RANGOON — Severe heat and drought may strike Burma during the current El Niño weather pattern, a leading meteorologist has warned, predicting that the first six months of the current year could be the most extreme of the 12 to 18 month cycle.
Tun Lwin, Burma’s foremost weather expert, said the forthcoming effects of the oscillation are likely to be worse than they were in the previous year, according to statements published in state media on Tuesday.
The heightened severity could be attributable to a rise in coal-fired power and deforestation, Tun Lwin told Burmese daily The Mirror, urging the government to revise regulations that allow those industries to grow rapidly.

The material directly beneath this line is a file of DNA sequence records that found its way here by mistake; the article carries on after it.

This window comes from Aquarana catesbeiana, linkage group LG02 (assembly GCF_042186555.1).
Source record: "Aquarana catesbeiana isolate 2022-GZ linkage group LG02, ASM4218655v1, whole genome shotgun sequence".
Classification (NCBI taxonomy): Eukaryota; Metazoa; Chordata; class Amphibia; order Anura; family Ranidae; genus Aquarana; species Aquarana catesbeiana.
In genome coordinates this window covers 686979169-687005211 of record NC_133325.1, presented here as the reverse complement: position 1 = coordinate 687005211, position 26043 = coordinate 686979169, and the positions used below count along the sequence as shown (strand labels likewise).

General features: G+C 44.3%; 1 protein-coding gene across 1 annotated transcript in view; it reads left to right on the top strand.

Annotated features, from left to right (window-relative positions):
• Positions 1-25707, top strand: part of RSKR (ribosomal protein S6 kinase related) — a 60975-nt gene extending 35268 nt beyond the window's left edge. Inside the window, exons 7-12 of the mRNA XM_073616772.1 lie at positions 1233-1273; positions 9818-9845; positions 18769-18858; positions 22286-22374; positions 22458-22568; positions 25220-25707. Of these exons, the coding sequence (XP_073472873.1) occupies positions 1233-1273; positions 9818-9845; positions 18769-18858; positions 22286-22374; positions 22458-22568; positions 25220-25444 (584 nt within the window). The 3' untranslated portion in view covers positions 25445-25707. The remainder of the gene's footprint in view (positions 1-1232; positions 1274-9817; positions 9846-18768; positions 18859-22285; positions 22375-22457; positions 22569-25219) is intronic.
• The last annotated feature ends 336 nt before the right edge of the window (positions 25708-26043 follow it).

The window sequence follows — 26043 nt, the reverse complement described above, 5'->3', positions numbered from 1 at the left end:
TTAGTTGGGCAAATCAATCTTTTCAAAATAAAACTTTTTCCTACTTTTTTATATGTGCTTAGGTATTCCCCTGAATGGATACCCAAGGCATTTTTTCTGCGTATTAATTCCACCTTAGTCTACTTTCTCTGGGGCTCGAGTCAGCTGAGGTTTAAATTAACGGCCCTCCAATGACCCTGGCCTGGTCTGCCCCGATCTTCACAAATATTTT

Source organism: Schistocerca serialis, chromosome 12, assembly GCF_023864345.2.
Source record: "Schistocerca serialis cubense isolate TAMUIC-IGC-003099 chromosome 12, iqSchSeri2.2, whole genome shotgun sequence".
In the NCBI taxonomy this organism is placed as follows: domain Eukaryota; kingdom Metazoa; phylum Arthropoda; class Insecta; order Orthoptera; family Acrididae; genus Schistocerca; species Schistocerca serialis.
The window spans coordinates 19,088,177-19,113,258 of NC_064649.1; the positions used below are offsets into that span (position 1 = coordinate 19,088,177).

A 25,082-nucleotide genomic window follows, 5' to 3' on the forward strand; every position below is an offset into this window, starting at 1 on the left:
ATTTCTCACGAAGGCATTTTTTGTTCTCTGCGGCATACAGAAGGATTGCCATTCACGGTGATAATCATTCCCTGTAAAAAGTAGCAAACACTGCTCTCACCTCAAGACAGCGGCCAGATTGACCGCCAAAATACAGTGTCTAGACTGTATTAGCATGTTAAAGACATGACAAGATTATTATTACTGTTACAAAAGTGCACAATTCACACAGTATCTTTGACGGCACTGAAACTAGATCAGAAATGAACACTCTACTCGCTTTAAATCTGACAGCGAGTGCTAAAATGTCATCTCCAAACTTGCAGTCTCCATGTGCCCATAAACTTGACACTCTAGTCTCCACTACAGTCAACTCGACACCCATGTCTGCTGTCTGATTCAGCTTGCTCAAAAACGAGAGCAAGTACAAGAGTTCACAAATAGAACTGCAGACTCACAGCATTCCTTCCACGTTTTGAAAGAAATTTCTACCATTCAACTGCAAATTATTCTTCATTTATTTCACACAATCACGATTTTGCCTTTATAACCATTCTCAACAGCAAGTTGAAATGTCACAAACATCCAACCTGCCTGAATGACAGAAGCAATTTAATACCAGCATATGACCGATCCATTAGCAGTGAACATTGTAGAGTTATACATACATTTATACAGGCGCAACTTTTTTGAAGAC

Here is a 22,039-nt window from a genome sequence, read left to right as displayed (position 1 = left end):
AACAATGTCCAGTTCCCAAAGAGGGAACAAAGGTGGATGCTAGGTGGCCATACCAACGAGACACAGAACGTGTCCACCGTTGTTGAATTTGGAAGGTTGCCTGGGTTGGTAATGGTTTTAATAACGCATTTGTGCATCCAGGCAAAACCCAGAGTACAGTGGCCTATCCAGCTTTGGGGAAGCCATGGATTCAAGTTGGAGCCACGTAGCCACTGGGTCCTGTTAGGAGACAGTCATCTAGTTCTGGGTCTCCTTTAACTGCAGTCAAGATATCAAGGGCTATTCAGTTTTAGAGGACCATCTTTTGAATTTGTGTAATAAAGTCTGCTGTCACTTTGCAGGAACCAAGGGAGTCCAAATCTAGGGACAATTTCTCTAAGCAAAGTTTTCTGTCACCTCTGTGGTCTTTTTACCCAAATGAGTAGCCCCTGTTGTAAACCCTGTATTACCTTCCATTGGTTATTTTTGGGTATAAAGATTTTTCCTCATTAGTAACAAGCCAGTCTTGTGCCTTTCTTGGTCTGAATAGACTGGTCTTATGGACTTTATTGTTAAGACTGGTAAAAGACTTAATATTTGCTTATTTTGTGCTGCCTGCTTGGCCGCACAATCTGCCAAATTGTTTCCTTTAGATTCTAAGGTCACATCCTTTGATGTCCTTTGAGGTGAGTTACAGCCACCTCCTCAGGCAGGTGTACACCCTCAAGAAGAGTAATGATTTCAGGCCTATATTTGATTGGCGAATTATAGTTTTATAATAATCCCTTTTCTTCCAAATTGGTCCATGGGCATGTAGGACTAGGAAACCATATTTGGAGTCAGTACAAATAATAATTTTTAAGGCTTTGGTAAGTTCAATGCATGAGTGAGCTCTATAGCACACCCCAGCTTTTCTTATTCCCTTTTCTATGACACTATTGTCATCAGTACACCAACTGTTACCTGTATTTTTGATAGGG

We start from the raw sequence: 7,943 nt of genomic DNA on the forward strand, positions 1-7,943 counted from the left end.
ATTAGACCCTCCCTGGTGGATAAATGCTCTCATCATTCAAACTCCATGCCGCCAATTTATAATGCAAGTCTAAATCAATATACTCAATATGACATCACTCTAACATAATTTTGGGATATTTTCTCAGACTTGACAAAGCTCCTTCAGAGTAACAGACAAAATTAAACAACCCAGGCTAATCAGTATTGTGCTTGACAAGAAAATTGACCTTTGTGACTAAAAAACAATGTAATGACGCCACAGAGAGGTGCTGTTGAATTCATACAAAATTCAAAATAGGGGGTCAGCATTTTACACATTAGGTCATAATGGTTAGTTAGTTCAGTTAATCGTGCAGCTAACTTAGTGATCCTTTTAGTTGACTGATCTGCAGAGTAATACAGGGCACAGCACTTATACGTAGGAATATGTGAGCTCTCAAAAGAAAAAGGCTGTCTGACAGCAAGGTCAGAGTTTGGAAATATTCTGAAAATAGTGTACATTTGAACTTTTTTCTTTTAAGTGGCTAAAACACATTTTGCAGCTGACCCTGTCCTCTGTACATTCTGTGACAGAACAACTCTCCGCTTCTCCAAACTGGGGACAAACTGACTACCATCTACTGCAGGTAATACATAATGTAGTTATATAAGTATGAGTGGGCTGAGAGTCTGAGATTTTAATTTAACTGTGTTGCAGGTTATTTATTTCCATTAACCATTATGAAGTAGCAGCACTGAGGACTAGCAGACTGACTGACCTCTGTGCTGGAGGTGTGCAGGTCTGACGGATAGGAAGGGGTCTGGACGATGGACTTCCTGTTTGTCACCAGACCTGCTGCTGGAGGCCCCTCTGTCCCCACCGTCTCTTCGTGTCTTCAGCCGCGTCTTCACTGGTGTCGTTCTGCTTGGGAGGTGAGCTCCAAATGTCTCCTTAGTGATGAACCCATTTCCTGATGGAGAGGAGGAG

When contacted by The Irrawaddy on Tuesday, Tun Lwin said the government needs to make environmental protection and disaster preparedness urgent priorities in the months to come.
“The government must prepare sufficient water supply in case of a drought, and healthcare for those who may suffer from the severe heat,” he said.
“Relevant ministries must prepare on their own initiative for the sake of the public and the farmers.”
Those living in central Burma should take extra precaution, he advised, as the central plain was already devastated by severe floods last year.
Tun Lwin served in Burma’s Ministry of Meteorology and Hydrology for more than 30 years, including as its director general. Even after his retirement, he has remained Burma’s most trusted weather forecaster.
In 2009, Tun Lwin founded the non-governmental organization Myanmar Climate Change Watch.